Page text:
The question of what is the source of this residual viral load has triggered much debatewhich has materialised in several working hypothesis. One of these hypothesis invokesthe possibility that HAART is not completely suppressive thus allowing the infection tocontinue to replicate in anatomical HIV-1 reservoirs [102], in particular within the so-called”drug sanctuaries“, i.e. sites of poor drug penetration where the infection is allowed topersist [67].

An alternative model,which is abundantly supported by recent studies, suggests that,although HAART is fully suppressive, a cellular reservoir exists which allows the infectionto linger in latent form [102] with residual viral load is the result of the activation of thelatently infected cells [102]. Such a latent reservoir is established within the population ofinfected CD4+ T memory cells [25, 24] and, therefore, they remain in the resting state inthe presence of HAART for prolonged periods of time. As a consequence, latently infectedcells are able to escape the effect of the drug and immune surveillance due to the fact thatthey undergo no duplication and, consequently, exhibit very low levels of HIV-1 messengerRNA [111]. However, since latently infected cells release virus when stimulated with theproper antigen, viral rebound will eventually occur when HAART is withdrawn leading toHIV-1 infection recurrence, consistent with a wider scenario of quiescence-induced escape[3].

Once HAART has forced the infection to enter the latent stage, one can observe tran-sient episodes of viremia where the viral load raises above the standard test detectionlimit (50 copies mRNA/ml) for a brief period of time [33, 104, 54, 95]. These episodes arereferred to as blips. The origin and clinical relevance of these blips remains unclear and anumber hypothesis have been formulated [111].

Given the inability of HAART to hit latently infected cells, combined therapies sup-

Introduction 13

pressing the latent reservoir has been proposed [105]. A promising avenue in this directionconsists of combining HAART with agents that specifically activate latently effective cells,thus rendering them susceptible to attack by HAART. The rationale for this combinedtherapy is that increasing the activation rate of the latently infected cells the size of thiscompartment should decay rapidly and, due stochastic fluctuations, these cells eventuallywill be suppressed taking all the infected population with them.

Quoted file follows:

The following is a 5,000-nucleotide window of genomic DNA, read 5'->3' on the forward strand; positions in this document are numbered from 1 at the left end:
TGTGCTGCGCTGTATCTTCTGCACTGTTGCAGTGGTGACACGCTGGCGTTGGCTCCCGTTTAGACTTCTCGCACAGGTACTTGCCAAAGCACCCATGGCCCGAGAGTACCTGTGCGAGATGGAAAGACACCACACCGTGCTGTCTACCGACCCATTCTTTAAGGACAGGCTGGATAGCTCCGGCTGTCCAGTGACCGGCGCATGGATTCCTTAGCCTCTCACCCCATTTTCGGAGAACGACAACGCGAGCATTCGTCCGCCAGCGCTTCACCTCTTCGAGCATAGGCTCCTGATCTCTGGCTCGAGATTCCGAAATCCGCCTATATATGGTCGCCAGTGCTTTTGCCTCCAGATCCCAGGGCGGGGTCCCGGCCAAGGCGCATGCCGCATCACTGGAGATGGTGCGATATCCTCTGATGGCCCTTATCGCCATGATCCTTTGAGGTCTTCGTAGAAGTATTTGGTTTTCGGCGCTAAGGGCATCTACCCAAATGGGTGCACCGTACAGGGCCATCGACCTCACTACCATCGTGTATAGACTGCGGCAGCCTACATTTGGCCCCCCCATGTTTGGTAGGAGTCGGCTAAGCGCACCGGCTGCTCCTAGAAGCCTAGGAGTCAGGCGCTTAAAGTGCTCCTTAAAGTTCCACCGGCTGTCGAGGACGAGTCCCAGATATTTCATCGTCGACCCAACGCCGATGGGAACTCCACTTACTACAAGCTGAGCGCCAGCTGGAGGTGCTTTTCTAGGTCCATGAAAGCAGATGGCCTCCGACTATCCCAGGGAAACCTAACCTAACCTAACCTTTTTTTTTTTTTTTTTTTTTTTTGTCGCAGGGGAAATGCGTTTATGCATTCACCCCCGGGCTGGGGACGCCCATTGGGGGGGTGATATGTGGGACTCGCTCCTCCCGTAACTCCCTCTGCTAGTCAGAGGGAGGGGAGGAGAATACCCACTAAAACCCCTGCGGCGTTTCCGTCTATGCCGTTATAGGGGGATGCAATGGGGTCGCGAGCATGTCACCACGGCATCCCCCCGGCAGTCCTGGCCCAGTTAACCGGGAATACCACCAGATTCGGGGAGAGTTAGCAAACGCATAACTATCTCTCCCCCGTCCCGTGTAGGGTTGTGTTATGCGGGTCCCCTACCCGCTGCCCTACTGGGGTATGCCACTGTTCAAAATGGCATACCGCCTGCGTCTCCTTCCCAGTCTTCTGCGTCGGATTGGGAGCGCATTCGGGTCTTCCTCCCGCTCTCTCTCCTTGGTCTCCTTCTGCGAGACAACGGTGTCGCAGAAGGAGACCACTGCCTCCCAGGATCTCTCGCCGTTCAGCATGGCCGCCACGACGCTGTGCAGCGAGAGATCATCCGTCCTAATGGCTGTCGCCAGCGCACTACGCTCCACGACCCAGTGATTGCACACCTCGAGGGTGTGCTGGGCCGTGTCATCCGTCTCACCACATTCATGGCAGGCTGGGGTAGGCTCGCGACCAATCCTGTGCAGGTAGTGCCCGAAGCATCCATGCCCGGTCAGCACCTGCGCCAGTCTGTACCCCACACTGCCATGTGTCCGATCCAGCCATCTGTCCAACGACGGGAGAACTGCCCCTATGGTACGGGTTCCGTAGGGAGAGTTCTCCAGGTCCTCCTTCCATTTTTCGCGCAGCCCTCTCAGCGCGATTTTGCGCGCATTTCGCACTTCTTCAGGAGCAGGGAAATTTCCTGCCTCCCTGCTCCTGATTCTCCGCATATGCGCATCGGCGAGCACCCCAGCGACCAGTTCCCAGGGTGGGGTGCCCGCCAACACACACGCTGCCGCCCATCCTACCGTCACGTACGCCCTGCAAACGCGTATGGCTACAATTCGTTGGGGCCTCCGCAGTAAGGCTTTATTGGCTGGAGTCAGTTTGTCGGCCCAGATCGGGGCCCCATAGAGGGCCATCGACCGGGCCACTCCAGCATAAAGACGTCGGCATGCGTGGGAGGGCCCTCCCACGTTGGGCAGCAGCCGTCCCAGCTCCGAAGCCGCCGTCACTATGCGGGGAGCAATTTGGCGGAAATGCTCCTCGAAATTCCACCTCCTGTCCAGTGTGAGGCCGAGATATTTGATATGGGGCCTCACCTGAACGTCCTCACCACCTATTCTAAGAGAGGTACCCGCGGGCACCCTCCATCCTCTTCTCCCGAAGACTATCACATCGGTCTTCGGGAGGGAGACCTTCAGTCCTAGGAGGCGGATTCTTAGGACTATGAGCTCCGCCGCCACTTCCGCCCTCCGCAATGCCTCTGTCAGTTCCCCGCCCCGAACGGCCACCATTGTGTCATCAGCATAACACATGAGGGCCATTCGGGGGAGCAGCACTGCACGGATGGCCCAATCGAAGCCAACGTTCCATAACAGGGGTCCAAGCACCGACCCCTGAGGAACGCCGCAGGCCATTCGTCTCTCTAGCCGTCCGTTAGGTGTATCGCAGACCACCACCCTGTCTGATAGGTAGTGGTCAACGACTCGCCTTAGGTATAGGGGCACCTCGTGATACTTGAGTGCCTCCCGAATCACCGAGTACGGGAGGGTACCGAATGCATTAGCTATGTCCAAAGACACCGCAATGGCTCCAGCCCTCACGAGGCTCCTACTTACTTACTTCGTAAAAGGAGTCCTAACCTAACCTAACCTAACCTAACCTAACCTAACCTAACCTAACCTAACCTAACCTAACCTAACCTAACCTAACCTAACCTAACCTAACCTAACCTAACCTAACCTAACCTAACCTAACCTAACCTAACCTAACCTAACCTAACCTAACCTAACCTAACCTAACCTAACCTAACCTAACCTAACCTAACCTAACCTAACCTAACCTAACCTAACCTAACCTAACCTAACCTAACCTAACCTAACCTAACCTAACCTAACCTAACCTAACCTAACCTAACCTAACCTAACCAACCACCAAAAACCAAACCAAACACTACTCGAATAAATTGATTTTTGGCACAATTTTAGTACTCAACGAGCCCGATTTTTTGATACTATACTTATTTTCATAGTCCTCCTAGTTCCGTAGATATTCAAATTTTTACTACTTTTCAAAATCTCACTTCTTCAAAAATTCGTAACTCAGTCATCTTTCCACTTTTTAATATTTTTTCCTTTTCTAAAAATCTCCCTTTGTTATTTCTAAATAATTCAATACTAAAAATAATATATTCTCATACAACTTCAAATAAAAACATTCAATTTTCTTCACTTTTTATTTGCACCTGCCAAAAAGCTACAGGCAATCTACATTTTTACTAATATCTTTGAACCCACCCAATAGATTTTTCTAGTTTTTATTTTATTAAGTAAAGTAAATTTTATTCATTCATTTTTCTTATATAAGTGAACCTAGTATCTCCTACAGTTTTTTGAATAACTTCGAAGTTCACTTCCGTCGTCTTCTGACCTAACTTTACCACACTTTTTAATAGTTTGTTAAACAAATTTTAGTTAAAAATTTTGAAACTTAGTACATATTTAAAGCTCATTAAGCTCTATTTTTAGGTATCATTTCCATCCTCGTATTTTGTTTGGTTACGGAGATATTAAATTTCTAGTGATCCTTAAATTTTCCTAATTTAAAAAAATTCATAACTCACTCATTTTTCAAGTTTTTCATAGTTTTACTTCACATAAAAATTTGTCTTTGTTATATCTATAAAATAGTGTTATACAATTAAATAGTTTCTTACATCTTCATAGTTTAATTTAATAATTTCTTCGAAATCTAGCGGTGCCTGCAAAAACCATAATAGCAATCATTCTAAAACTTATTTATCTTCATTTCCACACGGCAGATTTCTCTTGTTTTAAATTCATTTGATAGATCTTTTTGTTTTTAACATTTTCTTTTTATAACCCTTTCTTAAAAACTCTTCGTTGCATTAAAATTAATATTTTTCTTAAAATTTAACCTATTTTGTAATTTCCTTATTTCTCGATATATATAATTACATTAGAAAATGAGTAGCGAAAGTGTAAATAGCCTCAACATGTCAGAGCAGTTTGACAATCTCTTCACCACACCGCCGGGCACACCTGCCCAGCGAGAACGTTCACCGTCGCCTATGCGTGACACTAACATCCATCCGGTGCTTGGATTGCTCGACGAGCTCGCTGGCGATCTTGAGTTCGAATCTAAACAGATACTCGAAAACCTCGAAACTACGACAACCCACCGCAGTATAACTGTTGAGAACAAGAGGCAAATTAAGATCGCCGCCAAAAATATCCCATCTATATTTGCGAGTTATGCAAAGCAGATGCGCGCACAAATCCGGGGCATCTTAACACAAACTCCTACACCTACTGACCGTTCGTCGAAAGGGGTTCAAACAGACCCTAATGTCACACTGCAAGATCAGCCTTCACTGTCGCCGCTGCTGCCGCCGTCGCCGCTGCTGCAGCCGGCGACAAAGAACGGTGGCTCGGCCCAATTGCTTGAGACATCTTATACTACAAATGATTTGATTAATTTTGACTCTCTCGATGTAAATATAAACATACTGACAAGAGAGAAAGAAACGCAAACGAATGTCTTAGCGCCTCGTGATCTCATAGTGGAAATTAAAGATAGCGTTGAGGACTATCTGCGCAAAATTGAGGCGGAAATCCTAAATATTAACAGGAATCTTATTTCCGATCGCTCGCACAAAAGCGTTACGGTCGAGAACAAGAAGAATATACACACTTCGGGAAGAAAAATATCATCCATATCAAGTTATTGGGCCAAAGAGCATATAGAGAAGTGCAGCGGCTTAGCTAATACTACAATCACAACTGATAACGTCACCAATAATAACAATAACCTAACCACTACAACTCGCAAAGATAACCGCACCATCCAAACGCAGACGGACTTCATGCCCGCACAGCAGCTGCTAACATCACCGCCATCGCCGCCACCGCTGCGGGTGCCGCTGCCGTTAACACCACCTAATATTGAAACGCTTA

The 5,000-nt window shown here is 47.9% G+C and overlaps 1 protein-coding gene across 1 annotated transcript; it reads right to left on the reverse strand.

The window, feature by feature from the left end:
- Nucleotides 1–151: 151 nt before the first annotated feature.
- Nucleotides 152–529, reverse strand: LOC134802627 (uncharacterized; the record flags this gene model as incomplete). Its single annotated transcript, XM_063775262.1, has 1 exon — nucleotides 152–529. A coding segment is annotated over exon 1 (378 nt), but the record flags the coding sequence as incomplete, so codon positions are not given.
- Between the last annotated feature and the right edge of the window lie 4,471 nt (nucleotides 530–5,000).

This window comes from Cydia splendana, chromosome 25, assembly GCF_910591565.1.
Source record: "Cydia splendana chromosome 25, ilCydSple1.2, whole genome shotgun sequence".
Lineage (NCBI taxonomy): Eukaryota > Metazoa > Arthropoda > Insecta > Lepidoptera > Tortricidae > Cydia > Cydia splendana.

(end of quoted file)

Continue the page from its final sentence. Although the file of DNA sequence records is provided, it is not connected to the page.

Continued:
1.2 Mathematical framework

Generally speaking, the problem we address in this thesis concerns the stochastic dynam-ics of populations with different cell types. The framework most suited for dealing withsuch problem is that of population dynamics. Since during the latent state numbers ofindividuals are low, we need to model our populations in terms of stochastic processes, inparticular of Markov processes [44]. The Markov process for the population dynamics willbe formulated in terms of the corresponding Master Equation. These equations are noto-riously difficult to solve exactly and in any practical case one must resort to approximatemethods to deal with it.

In some cases we are dealing with small populations, and in other situations we arelooking for rare events, for that reason we use the semi-classical approximation, which isa WKB approximation [73] to compute the probabilities of rare events.